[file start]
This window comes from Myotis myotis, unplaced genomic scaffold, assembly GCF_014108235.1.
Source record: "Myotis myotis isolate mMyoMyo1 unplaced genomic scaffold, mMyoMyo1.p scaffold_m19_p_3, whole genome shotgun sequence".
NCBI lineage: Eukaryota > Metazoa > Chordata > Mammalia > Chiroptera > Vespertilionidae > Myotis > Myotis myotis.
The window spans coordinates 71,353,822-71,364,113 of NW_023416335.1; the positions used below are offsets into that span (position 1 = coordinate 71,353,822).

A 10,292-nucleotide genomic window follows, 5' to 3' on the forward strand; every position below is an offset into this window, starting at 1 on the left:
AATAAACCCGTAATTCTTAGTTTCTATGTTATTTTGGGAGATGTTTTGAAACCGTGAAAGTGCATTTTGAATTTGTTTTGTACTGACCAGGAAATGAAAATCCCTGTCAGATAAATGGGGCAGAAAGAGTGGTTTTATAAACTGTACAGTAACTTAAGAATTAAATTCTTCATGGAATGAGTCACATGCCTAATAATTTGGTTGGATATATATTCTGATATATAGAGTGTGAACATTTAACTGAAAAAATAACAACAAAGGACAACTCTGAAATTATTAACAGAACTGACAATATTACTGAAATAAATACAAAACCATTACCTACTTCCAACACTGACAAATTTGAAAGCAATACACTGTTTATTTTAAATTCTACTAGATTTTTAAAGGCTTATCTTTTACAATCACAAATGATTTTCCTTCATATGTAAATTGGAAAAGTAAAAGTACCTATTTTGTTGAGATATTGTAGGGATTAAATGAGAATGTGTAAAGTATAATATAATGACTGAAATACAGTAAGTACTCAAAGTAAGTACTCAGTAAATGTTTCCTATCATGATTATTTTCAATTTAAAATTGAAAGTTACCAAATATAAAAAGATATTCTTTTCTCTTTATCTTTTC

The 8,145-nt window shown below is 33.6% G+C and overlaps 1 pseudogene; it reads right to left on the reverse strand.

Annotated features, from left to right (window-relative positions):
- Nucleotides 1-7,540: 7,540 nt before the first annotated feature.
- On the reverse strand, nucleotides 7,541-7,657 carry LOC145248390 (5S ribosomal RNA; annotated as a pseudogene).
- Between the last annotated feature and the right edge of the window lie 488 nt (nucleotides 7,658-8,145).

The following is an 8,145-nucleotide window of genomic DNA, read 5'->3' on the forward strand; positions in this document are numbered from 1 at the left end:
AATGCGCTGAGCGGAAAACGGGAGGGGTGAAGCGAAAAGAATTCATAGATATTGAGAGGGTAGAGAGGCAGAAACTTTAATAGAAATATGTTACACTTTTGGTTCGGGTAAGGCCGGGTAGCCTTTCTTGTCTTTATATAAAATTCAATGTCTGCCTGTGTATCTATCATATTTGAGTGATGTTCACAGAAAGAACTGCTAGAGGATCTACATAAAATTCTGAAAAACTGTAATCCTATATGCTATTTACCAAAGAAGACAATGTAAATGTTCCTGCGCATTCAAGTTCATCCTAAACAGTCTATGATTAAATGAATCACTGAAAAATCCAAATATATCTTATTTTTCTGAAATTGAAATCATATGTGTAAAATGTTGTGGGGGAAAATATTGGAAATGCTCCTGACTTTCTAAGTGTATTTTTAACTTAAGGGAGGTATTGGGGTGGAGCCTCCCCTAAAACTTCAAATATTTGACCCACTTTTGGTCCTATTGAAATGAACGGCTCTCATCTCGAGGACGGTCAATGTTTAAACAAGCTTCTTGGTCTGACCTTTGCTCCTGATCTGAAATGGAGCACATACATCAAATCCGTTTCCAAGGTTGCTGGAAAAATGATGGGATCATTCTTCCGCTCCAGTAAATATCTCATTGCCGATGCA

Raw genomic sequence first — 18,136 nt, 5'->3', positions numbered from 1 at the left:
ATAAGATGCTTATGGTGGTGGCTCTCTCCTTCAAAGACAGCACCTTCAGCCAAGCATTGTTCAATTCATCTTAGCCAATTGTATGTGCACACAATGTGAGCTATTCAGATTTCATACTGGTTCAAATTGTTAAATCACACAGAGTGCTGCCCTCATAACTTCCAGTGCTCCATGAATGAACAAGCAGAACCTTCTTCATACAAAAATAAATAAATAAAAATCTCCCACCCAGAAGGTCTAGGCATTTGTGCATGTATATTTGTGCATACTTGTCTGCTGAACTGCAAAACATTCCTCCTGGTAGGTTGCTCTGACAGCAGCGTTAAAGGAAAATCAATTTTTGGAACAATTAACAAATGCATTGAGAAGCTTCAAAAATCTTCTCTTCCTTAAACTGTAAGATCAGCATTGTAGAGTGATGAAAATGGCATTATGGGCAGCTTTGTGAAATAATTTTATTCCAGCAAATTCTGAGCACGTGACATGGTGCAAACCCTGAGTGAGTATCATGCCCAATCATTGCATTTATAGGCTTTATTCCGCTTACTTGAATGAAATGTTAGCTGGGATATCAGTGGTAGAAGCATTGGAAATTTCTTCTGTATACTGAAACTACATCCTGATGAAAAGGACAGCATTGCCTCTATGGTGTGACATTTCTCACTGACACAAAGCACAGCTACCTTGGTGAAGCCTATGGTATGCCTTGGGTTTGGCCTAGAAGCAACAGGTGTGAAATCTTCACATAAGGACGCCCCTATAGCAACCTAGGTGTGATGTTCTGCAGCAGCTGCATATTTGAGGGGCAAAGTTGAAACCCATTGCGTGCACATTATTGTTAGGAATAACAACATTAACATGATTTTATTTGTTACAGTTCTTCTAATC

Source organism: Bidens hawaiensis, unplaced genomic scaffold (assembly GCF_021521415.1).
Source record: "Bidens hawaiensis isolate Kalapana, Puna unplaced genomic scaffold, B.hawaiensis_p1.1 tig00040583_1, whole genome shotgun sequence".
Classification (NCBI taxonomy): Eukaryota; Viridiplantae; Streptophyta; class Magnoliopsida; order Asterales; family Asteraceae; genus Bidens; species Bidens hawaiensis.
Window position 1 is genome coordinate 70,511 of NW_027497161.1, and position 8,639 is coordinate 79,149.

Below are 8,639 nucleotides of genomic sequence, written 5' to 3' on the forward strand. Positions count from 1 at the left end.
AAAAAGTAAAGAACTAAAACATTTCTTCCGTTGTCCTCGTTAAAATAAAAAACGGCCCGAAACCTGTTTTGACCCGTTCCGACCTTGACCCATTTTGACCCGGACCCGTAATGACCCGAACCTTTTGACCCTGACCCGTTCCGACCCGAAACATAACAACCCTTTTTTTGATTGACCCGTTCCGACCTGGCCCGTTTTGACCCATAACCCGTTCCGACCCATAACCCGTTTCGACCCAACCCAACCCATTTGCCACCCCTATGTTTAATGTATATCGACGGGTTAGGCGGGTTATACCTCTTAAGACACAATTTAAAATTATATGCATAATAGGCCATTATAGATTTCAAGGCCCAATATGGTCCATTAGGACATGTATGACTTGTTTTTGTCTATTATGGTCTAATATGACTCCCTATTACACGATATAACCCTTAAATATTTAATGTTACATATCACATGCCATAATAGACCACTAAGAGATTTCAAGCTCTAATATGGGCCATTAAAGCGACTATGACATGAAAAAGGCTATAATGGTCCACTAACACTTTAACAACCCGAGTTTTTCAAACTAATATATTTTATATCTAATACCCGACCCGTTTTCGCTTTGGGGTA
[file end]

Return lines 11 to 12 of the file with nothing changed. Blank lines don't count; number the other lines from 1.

- Between the last annotated feature and the right edge of the window lie 488 nt (nucleotides 7,658-8,145).

The following is an 8,145-nucleotide window of genomic DNA, read 5'->3' on the forward strand; positions in this document are numbered from 1 at the left end: